CBIZ Sattler Adventure Sports Blog

Insights and tips on how to protect your adventure sports business, giving you and your guests peace of mind.

Ward, Hayden
/ Categories: BLOG Articles

Don’t Be Out in the Cold — Winterizing Your Adventure Sports Business

Winterizing your adventure sport's building

Fall is a great time to start thinking about preparing your building for winter weather. Nature is unpredictable, so don’t wait. It’s “snow” joke to ensure that your property can survive the harshest season. Fortunately, simple inspections and improvements to your commercial property can prevent costly winter-related insurance claims.

Tips to Prepare Your Outfitter's Property for Winter Weather

Assessing Plumbing Vulnerabilities

Burst pipes are a common culprit of winter property damage. During frigid temperatures, exposed plumbing can freeze and rupture. Fissured pipes will cause water to flood your building and damage ceilings, walls, wiring and other structural areas. Additionally, excessive moisture can promote mold growth.

If you have a freeze-prevention monitoring system, verify it’s in good working order and will notify you when temperatures are low enough to freeze pipes. Examine your building for foundational holes and wall, window and door cracks. Seal and repair these openings to prevent frigid air from entering. Also consider insulating plumbing for an additional layer of protection.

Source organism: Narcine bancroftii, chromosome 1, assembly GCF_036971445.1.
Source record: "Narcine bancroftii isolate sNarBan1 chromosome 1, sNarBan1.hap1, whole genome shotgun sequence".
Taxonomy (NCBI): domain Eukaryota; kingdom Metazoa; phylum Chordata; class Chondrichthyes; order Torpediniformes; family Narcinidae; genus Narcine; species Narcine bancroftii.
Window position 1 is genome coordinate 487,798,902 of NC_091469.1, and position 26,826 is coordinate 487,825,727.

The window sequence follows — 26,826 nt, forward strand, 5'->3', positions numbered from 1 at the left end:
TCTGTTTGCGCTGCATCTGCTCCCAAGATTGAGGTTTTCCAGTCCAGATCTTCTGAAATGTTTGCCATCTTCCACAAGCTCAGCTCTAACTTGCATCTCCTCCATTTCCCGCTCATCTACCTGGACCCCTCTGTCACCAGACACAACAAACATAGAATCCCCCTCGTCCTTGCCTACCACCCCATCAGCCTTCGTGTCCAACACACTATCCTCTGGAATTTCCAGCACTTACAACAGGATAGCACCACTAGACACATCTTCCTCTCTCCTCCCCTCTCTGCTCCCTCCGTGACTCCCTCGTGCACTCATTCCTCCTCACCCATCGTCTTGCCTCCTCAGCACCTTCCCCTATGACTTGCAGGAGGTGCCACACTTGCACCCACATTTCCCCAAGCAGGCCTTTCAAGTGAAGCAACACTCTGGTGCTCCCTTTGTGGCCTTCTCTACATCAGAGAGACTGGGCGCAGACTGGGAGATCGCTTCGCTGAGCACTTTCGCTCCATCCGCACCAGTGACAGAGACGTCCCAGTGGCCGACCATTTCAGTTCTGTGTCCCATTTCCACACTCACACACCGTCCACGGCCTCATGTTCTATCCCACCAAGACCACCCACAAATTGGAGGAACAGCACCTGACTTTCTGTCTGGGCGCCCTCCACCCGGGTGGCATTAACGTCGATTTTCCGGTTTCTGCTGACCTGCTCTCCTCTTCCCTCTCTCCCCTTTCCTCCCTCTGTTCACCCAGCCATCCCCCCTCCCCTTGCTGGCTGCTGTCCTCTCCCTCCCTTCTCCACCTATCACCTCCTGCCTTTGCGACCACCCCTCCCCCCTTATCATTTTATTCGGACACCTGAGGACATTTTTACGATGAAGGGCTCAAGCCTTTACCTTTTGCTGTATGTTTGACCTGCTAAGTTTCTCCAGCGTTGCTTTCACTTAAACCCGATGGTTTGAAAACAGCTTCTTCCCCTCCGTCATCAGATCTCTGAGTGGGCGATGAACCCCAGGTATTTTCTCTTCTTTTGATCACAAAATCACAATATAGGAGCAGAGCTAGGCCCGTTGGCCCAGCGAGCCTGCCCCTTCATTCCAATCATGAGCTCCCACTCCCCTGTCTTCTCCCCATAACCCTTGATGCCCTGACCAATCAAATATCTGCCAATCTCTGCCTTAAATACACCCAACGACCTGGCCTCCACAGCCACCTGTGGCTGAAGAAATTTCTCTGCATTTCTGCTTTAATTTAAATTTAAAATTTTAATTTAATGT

All exterior piping should be closed off and drained at the beginning of the winter season. Contract a plumber to install shut-off valves on exterior faucets. Schedule a licensed fire-protection company to routinely inspect and maintain your sprinkler system.

Understanding Ice & Snow Concerns

If you operate a winter sport business, you know that snow and ice can go from fun to danger in a split second. Don’t think twice about securing a reliable, professional contractor to be on call for parking lots and sidewalk snow removal. Designate an employee who can assess your property to determine necessary snow/ice removal and when conditions are safe for staff and customers. It’s dangerous to let your guests slide around in parking lots or slip on sidewalks as they walk into your operation.

Schedule a structural engineer to verify your roof’s snow threshold. This will allow you to assess when the snow weight could potentially cause damage. Consider a snow removal contractor for your roof as ice and snow can place enormous amounts of weight on your structure.

Guttering Exposures

Inspect your gutters and drains for potential damage. Verify they’re secure to the building and free from debris. When snow and ice cannot drain off your roof, it will freeze and cause roofing problems and subsequent interior damage. Evaluate your gutters and downspouts for water backup.

Finding Alternate Power Options

Generators can help your business quickly recover from a snow or ice storm and can keep your business operating even during a power outage. They can also maintain building temperatures above freezing to help keep pipes from bursting. If you do not possess a backup generator, now is the time to purchase one and make sure it can supply the power needed to remain operational. Evaluate whether a portable or permanent generator would provide your business with cost-effective benefits while lowering exposures.